This diagram shows a suction hopper dredger, which works by sucking a mixture of dredged material and water from the seabed through a suction pipe and depositing dredged materials in an onboard hopper. Image credit: United States Government Accountability Office (GAO).
Dredging is an excavation activity that involves removing materials from the seafloor, lake bottoms, riverbeds, harbors, and other water bodies. The depth of navigation channels and harbors needs to be maintained over time or in some cases increased if larger ships use the area. Other purposes for dredging include flood and storm protection, extraction of mineral resources, fishing for benthic animals, and removal of contaminated sediments.
A variety of techniques are used for dredging. Mechanical dredging involves the use of a crane-operated grab or bucket to remove seabed materials. Hydraulic (suction) dredging works by sucking a mixture of dredged material and water from the seabed through a suction pipe that may or may not have a tool at its end (“drag head”) to disturb and/or break up bottom materials.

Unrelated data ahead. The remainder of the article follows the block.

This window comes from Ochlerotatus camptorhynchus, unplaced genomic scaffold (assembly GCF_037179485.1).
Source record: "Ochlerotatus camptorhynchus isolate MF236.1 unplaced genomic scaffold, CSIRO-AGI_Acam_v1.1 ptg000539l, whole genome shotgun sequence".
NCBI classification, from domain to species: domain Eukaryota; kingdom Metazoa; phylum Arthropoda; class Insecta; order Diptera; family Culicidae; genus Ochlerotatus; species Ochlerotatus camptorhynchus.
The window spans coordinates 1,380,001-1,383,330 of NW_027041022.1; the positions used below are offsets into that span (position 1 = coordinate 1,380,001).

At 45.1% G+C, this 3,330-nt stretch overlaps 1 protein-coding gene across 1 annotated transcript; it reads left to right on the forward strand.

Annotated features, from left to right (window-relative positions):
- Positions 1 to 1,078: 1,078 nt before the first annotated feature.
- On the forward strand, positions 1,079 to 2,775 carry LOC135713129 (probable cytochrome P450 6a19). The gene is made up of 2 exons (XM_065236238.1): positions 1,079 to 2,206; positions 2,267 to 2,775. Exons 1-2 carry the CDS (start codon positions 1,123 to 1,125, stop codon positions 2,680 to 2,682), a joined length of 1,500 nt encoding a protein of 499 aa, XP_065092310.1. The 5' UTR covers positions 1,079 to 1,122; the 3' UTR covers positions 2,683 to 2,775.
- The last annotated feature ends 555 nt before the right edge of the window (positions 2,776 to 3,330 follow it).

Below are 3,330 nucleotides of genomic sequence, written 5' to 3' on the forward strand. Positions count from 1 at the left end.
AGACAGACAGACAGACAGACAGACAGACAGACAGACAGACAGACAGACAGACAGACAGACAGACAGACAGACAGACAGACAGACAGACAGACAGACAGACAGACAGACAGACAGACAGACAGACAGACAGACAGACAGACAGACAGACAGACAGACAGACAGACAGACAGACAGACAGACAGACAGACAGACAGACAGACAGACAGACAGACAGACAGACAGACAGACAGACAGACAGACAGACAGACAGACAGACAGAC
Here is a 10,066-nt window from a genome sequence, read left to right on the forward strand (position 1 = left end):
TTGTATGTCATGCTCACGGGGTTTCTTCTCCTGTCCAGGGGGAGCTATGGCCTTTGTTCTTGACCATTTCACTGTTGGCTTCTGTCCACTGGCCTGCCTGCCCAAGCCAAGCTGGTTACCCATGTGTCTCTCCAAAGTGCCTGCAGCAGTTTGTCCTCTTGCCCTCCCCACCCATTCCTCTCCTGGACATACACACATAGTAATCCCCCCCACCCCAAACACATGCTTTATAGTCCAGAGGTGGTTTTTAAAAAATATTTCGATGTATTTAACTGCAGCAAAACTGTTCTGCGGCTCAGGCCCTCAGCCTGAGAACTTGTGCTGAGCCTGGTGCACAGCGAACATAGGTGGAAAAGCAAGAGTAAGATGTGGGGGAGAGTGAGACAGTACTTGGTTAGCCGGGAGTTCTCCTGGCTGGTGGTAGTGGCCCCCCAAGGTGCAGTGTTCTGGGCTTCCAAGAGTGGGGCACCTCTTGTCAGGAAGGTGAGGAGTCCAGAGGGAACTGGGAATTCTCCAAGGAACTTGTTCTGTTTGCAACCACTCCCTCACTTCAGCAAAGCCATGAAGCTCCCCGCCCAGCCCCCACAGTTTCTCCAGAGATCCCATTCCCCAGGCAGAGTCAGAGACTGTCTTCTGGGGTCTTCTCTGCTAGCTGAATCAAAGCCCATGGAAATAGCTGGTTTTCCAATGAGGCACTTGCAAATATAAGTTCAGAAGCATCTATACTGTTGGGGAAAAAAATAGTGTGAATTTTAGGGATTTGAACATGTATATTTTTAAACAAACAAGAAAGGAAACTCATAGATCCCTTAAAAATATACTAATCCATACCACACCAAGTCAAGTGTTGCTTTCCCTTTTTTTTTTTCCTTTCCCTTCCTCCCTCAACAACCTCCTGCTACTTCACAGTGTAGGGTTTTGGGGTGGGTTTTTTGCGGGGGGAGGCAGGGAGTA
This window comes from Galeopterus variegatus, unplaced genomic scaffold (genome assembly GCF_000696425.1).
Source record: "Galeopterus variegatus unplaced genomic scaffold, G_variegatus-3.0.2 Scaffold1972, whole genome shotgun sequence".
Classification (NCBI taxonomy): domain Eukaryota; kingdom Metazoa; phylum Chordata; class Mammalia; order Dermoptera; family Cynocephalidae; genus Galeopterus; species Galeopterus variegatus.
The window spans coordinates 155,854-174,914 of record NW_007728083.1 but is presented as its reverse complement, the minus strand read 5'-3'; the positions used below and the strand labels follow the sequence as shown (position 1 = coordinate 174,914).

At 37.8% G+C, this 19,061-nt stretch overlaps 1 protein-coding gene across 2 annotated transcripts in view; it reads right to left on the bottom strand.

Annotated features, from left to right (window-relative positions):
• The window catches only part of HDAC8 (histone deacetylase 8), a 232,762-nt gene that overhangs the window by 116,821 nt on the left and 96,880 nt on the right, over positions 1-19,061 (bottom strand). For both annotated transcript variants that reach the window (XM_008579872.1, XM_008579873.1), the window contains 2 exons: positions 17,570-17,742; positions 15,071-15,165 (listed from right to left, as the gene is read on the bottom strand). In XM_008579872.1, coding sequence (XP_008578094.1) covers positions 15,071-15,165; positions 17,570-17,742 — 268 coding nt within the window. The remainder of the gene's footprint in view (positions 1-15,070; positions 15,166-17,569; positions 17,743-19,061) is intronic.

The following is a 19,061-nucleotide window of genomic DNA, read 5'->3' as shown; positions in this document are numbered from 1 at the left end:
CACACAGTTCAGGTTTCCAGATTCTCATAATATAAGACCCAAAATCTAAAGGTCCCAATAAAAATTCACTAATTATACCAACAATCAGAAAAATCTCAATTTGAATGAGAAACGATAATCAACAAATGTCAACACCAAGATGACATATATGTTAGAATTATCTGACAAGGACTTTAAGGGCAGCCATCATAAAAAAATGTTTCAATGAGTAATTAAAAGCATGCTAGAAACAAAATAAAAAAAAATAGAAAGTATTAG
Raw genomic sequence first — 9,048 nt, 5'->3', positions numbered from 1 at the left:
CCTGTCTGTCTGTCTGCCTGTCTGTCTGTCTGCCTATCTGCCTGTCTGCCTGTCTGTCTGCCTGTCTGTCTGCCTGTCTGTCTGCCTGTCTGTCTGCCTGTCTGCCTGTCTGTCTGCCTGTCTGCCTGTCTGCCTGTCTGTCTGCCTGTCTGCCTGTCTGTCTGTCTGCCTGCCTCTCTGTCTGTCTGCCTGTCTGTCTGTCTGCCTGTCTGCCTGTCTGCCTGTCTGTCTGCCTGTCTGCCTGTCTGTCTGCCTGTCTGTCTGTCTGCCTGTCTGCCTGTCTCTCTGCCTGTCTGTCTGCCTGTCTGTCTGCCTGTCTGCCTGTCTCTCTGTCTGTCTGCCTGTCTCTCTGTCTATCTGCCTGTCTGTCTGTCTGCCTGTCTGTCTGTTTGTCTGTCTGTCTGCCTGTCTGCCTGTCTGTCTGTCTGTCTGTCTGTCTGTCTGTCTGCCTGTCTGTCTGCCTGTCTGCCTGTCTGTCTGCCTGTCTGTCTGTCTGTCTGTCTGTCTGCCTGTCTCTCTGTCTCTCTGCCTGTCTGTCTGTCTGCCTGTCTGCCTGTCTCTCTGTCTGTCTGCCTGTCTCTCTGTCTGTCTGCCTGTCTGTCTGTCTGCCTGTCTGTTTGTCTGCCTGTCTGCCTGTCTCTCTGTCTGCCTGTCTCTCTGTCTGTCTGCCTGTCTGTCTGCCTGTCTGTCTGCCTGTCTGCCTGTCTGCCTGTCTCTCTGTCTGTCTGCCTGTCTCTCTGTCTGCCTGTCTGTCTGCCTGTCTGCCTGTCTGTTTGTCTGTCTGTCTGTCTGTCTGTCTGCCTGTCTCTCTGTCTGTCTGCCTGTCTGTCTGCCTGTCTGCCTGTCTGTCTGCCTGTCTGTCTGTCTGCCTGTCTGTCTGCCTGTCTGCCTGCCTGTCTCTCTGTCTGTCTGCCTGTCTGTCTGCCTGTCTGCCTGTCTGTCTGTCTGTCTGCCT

The photograph shows the U.S. Army Corp of Engineers’ hopper dredge, Currituck, pumping dredged material into its hopper. Image credit: Hank Heusinkveld, USACE).
Underwater measurements of noise generated by dredging vessels are limited. The main processes that contribute to noise associated with dredging are collection noise, pump noise, transport noise (material being lifted from the seafloor to the dredger), deposition noise (placing material within a barge or hopper), and ship/machinery noise from the dredging vessel itself. In general, dredging produces continuous, broadband sound concentrated at or below 1 kHz. Sound pressure levels can vary widely depending on dredger type, operational stage, or environmental conditions. Noise levels also depend on the materials being extracted, with harder sediment extraction generating higher noise levels than loose or soft sediment extraction. Estimated source levels for dredging range between 168 and 186 underwater dB at 1 m.